I have to be careful what I say to these guys, because many times a casual comment will be construed as a command.  On our way to Kampala I stood in line in the terminal wondering aloud what was taking so long.  Ayten took off to the counter to get to the bottom of it and I had to catch him and drag him back.  “Ayten, no!”

The traffic here is not like Addis, which is both bad and bad.  Motorcycles dominate the roads, all of them carrying people and goods.  At an intersection they will swarm the vehicles like flies on watermelon, and if there is a break on the intersecting traffic they will take off against the traffic lights.  Kinda like throwing a rock at the watermelon.  I’ve seen them carrying: mattresses, furniture parts, parents with 3-4 kids, DHL boxes, chickens/goats/dogs, plastics jugs, old women sitting side-saddle and I saw a guy in back holding what appeared to be a long section of stovepipe sticking up in the air.

Forget the traffic laws.  They are only for non-motorcycle vehicles.  I worked with a Seabee from Kenya who told me, traffic lights in Nairobi are only obeyed if a traffic cop is present.  As soon as he leaves, it’s a free for all.

While riding the shuttle to and from the airport every day, there will be venders who stand at the congested intersections to hawk their wares.  I would see several of them carrying a clear bucket of what I thought was chopped up pieces of a plant.  Ayten told me they were grasshoppers and tasted terrible.  Terrible!  He repeats things like that. “Have you tasted of them, Ayten?”  “No!  No! They taste terrible!”  he replied.  “Terrible!”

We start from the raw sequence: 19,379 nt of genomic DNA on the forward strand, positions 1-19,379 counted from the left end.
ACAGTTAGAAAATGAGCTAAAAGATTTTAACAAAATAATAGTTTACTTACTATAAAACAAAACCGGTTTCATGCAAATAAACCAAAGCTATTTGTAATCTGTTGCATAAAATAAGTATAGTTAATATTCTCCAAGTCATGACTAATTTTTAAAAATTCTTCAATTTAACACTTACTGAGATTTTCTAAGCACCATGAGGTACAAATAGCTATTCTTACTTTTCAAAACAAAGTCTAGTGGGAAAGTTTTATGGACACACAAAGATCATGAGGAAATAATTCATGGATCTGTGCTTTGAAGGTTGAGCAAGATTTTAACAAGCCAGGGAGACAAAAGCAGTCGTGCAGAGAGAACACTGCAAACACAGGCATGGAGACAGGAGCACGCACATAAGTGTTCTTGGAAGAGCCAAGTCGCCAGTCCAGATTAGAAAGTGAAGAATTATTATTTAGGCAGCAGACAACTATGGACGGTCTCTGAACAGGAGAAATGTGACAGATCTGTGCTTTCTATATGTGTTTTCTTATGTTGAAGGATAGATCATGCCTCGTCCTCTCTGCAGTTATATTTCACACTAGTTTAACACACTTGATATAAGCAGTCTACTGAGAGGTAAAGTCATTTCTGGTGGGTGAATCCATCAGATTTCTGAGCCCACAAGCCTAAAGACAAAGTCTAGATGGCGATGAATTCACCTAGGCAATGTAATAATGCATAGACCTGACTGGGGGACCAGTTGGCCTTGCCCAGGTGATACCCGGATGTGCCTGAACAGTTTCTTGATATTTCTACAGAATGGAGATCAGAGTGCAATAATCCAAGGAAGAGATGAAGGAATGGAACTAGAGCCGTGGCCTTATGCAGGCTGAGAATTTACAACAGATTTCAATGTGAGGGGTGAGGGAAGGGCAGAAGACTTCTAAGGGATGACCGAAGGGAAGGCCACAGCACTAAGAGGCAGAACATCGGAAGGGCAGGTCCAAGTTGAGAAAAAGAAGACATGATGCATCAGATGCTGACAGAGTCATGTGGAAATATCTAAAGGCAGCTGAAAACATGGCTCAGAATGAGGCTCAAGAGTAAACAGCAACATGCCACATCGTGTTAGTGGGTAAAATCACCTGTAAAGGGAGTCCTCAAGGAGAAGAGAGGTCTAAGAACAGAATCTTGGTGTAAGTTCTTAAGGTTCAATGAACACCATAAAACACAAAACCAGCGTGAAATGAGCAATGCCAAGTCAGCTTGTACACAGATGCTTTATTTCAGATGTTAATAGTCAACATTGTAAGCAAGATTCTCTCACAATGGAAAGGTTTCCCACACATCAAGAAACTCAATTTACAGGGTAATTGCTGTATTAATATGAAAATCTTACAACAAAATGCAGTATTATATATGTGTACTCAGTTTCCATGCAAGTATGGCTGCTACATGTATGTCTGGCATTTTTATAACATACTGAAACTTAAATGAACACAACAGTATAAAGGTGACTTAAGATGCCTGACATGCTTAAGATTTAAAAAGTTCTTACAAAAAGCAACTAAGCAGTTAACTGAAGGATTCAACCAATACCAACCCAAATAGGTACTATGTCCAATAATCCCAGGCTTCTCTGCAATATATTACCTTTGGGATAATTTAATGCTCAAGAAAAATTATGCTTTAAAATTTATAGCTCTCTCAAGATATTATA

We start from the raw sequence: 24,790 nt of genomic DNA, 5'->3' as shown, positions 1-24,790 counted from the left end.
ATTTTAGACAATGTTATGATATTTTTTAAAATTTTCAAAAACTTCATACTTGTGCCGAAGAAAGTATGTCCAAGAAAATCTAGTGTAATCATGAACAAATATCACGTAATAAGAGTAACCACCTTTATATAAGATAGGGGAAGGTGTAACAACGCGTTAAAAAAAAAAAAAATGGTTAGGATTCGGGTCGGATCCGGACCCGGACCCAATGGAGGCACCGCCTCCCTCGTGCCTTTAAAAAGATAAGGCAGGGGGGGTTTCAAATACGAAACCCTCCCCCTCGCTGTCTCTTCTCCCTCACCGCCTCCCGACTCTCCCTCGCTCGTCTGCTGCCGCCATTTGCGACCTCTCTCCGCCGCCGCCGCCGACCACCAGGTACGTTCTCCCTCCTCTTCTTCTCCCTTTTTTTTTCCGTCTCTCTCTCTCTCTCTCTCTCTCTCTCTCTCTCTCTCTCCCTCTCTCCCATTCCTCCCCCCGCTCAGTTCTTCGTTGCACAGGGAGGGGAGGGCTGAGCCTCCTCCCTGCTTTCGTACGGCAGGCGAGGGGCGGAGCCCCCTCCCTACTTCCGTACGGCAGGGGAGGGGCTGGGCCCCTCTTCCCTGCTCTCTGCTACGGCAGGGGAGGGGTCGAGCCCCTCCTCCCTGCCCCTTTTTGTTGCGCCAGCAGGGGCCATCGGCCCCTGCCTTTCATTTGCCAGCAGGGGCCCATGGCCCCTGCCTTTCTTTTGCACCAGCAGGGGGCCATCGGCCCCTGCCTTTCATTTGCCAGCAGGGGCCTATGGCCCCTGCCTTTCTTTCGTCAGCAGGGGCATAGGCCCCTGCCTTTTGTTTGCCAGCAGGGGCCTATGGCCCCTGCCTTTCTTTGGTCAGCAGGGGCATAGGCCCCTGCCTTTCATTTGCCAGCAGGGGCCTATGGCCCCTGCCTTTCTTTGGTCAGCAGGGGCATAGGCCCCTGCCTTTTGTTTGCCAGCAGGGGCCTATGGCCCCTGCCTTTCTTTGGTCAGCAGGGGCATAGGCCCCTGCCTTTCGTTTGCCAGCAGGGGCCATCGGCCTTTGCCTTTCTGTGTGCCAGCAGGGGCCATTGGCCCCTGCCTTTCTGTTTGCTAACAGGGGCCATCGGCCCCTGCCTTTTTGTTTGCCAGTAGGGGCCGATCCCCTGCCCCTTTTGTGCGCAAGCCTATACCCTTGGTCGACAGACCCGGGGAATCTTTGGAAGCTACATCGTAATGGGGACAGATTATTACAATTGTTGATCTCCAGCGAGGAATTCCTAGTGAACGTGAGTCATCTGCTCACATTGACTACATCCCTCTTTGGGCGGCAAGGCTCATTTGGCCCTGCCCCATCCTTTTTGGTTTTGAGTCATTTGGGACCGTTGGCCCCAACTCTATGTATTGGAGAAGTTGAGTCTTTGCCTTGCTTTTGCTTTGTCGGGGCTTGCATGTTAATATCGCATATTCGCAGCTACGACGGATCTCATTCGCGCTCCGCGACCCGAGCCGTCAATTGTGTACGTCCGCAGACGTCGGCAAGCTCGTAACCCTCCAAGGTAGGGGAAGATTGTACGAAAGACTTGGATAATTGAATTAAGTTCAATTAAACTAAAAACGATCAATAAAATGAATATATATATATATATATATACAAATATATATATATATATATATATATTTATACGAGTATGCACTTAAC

Also, along the side of the road we traveled on, I saw many pieces of furniture for sale.  I mean, a lot of furniture.  It took several trips to and fro, before I realized, they were actually building the furniture right there on the side of the road!  And it was good looking stuff.  Some upholstered, and some just wood, but nice looking stuff.  – just right there on the side of the road and left it there to sell.

I’ve been through several airports overseas, but the one in Uganda was most unusual.  It is the first time the officer at any passport control, actually pronounced my name correctly and casually visited with me as he did his check.  Made the trip seem so much more pleasant.

Now that I’m home, I uploaded several of the best pictures I took of Kampala.  I have what I call, flying shots.  They are taken very quickly from a fast moving vehicle of the side of the road.  Many of them turn out blurred, but those that did not are posted.  Look over to the left side of the page and you will find a link to our Flickr site.